Composers by their very nature are musicians because they write music — however not all musicians are Composers – this is because some musicians may play music written by other people. And so, it takes a certain kind of musical brain to make it as a composer.
Furthermore, composers are not just confined to the genre of classical music – they play a variety of roles in the music industry. From music composers in the film industry and tv to live music – there are different industries, with different needs that require musical composers. However, be warned the competition is fierce – especially for the top spots.
What does it take to be a composer?
A solid grounding in music theory, composition and music interpretation is essential. Having a formal education and experience is typically a prerequisite for getting any gigs as a composer. You will usually need to be able to play a variety of instruments along with having a very solid grasp of the theory.
Although a highly competitive path, for those who do craft out a living – it’s a very satisfying career.
5. Artist Manager
Sometimes known as a glorified baby-sitter’s role, the artist manager looks after the performer(s) and makes sure everything is running smoothly. They are looking to create opportunities, connect, and drive the musical act forward in the music business.
What does it take to be an Artist Manager?
Many things but belief and faith in the act is key. The ability to show leadership skills is vital also with multi-tasking being a core component. You have a lot of different responsibilities to balance in making sure everything goes as well as it can. To make it as an artist manager you must be a go getter because nobody is going to be handing out freebies to your unknown artist, no matter how talented they may be. It’s your job to make sure the doors get opened for them.
Overall, you are working very closely with musicians themselves which can be a very rewarding experience. Being so close to the action and all the creativity that comes with the territory is a great reward for many aspiring artist manager’s. So, if you got those interpersonal skills and a passion for leading people and getting openings – it could be the perfect job for you!
“Music is one of those businesses in which, if you’re talented and hustle hard enough, you can make it – specifically as an entrepreneur.” Troy Carter
Other Jobs – Create your own role within Music
There’re many jobs in the music industry. The 5 above are some of the typical ones outside of direct performance. However, if you have a skill like graphic design or copywriting… you can still work directly or indirectly in the industry.
Publicity of an act is key. If you are a good writer and have a marketing brain, there’s an opportunity to craft an exciting message around the act. How you use your words can invoke curiosity in the audience to actually turn up and pay to see a live gig. (Of course, the music better be good – otherwise no amount of persuasive words will be enough to get the same audience back again if they leave disappointed!)
Likewise if you are a dab hand at design – many performers need visual assets especially when it comes to selling – whether it be through physical posters, merchandise, social media etc. Crafting your digital and marketing skills can be a gateway into the industry.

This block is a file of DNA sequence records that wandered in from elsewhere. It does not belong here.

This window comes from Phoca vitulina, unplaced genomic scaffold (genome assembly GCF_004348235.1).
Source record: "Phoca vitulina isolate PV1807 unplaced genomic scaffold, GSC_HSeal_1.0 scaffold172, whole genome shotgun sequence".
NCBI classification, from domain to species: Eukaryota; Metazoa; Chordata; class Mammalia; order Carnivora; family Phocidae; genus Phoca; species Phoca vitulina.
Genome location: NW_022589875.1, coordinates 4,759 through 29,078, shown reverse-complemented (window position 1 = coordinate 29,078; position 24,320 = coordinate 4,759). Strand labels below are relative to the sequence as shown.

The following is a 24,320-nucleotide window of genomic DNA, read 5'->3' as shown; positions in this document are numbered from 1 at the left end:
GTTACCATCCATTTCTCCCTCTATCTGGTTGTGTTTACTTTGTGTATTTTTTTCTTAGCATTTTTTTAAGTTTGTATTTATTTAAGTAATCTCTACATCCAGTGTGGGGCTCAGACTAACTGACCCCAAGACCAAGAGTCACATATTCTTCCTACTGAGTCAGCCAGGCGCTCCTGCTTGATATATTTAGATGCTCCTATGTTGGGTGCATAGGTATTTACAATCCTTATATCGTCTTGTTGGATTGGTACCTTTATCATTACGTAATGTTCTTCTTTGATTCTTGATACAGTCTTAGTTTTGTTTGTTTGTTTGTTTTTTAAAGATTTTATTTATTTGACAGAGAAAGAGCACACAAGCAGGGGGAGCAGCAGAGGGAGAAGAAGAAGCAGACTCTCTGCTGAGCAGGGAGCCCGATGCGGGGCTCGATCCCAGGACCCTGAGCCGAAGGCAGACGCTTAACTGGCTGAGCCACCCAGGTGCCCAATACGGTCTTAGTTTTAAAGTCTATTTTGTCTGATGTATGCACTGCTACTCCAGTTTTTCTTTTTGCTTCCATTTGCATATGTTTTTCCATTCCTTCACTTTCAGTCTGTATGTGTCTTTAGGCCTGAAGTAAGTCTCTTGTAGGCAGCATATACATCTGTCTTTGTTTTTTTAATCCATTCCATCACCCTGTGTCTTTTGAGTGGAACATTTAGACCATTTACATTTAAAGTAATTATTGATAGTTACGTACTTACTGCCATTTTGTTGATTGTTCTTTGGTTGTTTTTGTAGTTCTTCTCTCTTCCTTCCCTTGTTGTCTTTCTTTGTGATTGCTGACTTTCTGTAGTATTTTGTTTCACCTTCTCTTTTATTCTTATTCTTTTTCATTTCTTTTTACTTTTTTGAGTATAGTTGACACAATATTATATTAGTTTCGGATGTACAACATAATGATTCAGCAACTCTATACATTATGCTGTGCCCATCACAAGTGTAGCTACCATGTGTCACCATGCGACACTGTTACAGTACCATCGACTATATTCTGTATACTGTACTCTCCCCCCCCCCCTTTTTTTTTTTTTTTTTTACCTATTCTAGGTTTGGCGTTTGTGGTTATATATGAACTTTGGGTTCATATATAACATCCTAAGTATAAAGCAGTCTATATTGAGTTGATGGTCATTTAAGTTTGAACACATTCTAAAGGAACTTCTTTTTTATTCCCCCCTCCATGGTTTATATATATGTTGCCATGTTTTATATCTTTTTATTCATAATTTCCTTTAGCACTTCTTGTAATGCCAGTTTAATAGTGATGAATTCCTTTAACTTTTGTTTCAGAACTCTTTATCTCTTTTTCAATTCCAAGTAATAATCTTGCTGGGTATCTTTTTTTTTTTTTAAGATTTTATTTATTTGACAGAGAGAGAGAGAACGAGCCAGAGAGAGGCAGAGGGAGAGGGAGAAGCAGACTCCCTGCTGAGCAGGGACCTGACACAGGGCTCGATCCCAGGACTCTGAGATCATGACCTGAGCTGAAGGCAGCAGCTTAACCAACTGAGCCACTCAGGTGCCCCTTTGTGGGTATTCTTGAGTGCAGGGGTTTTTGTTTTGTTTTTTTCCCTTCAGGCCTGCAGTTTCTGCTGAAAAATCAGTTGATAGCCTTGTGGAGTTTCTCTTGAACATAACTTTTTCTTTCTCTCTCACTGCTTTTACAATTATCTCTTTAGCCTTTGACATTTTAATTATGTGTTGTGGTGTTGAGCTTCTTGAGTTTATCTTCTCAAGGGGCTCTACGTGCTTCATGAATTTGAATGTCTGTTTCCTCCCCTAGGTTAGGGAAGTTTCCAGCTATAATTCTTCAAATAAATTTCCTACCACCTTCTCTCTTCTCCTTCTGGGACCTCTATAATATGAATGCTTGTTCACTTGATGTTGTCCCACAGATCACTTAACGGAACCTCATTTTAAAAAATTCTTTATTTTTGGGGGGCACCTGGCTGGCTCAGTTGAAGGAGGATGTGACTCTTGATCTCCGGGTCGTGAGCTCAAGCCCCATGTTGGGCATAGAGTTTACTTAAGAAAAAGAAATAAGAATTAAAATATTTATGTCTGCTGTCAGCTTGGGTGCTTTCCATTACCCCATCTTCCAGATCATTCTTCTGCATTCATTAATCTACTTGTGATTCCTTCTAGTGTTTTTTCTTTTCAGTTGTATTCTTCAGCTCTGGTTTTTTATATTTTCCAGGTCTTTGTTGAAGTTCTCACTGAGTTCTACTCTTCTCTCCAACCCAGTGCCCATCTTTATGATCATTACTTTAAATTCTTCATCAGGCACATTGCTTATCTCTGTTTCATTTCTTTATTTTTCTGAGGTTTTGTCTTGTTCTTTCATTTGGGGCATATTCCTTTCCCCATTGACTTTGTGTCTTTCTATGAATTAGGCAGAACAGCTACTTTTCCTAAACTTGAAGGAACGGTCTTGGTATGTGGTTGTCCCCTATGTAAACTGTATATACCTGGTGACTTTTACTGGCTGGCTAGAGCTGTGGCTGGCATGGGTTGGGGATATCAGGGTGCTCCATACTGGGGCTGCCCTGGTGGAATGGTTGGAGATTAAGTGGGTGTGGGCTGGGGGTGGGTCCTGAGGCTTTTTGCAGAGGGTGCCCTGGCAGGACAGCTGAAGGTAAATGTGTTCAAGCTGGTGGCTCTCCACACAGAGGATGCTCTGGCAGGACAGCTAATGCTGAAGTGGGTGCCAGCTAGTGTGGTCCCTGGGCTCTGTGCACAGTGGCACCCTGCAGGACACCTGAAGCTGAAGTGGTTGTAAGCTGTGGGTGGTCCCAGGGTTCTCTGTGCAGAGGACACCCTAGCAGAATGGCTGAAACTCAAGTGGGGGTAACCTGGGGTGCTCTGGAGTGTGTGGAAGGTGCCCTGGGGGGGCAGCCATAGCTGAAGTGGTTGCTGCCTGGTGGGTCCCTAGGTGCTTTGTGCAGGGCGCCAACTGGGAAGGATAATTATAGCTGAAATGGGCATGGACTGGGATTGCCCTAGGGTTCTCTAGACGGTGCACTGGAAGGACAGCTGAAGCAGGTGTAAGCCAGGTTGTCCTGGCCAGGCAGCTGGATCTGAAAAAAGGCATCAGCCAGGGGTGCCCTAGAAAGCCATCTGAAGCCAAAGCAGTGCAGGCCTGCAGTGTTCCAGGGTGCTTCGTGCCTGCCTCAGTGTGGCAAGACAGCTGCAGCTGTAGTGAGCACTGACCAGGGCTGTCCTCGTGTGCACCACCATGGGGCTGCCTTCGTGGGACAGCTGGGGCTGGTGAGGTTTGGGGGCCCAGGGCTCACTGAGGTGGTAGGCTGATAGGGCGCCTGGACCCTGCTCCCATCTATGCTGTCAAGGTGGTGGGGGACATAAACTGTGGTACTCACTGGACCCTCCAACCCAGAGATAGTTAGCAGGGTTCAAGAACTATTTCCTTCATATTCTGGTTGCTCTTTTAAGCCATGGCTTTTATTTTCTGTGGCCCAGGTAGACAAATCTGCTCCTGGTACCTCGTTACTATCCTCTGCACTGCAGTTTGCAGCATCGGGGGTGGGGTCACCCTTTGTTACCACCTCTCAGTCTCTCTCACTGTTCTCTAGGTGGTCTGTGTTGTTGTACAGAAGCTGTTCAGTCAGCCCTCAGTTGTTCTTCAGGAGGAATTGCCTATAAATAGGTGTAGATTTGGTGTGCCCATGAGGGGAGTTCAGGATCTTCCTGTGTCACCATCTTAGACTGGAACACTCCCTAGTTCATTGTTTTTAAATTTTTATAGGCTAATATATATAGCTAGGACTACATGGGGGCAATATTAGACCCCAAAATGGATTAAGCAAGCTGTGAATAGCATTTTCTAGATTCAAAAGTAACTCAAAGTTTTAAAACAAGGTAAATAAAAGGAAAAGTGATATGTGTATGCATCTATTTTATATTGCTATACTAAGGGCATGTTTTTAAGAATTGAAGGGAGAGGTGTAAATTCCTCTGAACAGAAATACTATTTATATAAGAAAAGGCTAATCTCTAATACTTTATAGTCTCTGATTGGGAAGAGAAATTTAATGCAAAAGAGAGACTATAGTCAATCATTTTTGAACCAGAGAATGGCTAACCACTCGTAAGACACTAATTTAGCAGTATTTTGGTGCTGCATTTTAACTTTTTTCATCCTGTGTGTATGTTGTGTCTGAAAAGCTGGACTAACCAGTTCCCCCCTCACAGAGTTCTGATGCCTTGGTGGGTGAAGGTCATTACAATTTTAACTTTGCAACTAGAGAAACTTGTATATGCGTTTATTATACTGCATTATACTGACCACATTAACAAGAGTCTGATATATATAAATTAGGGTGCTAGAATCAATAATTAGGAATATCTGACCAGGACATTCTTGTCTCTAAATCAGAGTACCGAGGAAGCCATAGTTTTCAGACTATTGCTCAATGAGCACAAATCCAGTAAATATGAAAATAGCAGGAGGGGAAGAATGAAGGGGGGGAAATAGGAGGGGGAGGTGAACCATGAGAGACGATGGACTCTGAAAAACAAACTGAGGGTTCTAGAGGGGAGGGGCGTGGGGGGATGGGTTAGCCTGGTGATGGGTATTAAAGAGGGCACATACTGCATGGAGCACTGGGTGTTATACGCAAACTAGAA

These are some of the careers you can look at in music (outside of being on the stage yourself). But what does it take personality-wise to make it?
What are the Characteristics to succeed in the music Industry?
Patience and Persistence.
The reality is that for almost every job or accolade you are eyeing up in the industry – you can bet there are countless others going for the same gig. The more popular it is…the stiffer the competition. While you might get a lucky break early on, the longer you stick with it and the more patient you are, the more likely you are to get that ‘break’.
Following on from this- it takes dedication and discipline to keep on applying and doing the small things correctly. While in the video below, Ed Sheeran talks more specifically about performers – self-discipline on the path to mastery is essential. This applies to any career and especially in the music industry. Do the small things right and consistently. That allows the bigger picture to take care of itself.
This is critical. Often when starting out – you might be holding down different titles at the same time. There is a lot of balancing required and so the ability to manage your time will help you A LOT. You might be an artist manager for an up and coming band, giving a few private lessons, and all the while learning the craft of sound production. Being organised will only help you in this context.
Meeting and networking with other people in the industry is key. Often it is that one contact that will make all the difference and help you get your foot in the door. Also if you’re planning on working in live music (when it returns), then polishing your social skills is a smart-move, as by its very nature – it’s a very social environment.
In Conclusion… Careers in Music
Music. While it can be very competitive – it can also be highly rewarding. There are many different ways to cut your teeth in this industry and create a great career. However persistence, self-discipline, time-management and social skills are all your allies in this quest.
One way, to establish a good starting point in music is understanding the fundamentals and networking by attending a dedicated course. At Pulse College we do exactly that.
Enjoy the Journey.